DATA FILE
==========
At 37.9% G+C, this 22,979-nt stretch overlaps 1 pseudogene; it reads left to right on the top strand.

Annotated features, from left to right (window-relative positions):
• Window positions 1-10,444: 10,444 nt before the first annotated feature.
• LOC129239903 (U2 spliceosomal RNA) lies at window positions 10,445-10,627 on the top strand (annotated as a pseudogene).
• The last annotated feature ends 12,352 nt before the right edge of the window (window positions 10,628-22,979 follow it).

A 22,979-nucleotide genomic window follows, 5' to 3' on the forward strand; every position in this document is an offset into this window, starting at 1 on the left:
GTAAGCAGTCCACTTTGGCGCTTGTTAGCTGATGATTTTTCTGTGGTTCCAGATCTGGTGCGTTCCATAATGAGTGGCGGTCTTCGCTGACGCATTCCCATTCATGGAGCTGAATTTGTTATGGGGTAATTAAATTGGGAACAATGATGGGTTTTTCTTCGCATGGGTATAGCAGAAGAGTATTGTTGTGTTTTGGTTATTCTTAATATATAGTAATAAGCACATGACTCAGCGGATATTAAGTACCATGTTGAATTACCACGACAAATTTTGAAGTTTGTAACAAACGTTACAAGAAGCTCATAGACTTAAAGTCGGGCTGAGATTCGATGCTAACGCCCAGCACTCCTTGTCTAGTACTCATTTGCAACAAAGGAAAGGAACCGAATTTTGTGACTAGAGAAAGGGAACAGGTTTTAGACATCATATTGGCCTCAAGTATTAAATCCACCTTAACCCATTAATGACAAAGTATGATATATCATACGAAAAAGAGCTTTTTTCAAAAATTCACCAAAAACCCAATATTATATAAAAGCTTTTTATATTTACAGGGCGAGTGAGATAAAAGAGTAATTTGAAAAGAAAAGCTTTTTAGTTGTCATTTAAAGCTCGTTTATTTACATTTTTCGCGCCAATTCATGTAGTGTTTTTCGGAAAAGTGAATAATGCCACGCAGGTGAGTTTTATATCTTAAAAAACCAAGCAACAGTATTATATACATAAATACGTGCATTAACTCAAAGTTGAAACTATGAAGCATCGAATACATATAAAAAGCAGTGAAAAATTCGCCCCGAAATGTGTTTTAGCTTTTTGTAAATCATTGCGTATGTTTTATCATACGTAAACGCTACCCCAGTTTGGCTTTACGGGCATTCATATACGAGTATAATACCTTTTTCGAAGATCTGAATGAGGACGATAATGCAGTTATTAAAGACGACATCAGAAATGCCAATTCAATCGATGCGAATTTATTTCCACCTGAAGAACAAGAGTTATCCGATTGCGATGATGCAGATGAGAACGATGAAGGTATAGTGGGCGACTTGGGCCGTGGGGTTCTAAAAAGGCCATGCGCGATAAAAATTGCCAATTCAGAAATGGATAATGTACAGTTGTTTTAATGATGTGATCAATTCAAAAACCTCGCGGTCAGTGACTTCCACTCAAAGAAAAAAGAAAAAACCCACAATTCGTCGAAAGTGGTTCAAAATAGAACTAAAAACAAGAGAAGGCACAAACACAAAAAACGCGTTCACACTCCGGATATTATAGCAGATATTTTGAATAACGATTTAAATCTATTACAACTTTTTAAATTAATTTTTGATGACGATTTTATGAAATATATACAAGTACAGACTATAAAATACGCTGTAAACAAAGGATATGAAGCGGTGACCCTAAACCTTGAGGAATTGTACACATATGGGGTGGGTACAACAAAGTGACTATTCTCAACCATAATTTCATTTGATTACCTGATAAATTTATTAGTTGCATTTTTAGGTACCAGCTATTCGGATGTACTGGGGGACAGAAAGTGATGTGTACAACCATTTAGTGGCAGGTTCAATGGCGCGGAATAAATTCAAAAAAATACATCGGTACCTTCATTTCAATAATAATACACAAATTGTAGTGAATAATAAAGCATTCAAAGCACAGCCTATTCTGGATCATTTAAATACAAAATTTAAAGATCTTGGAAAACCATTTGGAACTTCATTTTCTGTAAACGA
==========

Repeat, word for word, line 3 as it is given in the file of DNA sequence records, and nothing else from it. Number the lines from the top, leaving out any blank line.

• Window positions 1-10,444: 10,444 nt before the first annotated feature.